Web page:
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How artificial salt marshes can help in the fight against rising seas

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Made from Crossrail clay, Europe’s biggest coastal habitat restoration project is a valuable flood defence but is itself threatened by climate change

It is the third hottest day on record in the UK and the cool saline mud oozing through my toes provides welcome relief from the beating sun. I am standing barefoot in a shallow pool in Europe’s largest coastal habitat restoration project, Wallasea Island in Essex. The 670-hectare (1,656-acre) expanse of salt marshes, lagoons and mudflats was formed using more than 3m tonnes of London clay excavated from the Crossrail tunnel network, almost half of the waste material from the entire project.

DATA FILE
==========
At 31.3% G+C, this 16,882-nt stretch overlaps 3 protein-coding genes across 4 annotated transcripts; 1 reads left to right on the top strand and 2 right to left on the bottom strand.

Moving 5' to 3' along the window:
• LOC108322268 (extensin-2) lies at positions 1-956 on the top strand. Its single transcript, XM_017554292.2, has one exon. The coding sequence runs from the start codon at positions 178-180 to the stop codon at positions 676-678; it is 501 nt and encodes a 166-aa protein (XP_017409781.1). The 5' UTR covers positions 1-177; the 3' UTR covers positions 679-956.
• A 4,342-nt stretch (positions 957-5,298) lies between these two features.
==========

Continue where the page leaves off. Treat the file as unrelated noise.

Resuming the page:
In the heat, crowds of flamingos would not feel out of place, but the sweltering temperature is a gnawing reminder of how rising sea levels and the climate crisis will threaten the UK’s coastline. The problem is so grave that one Dutch government scientist has even proposed a 295-mile (475km) dam of the North Sea to protect large parts of western Europe.

Salt marshes and mudflats sequester large quantities of carbon, so that’s helpful in terms of the climate crisis

You cannot put a sea wall everywhere. The other option is to try and live with sea level rise

Related: ‘The losses could be profound’: floods wreak havoc on wildlife

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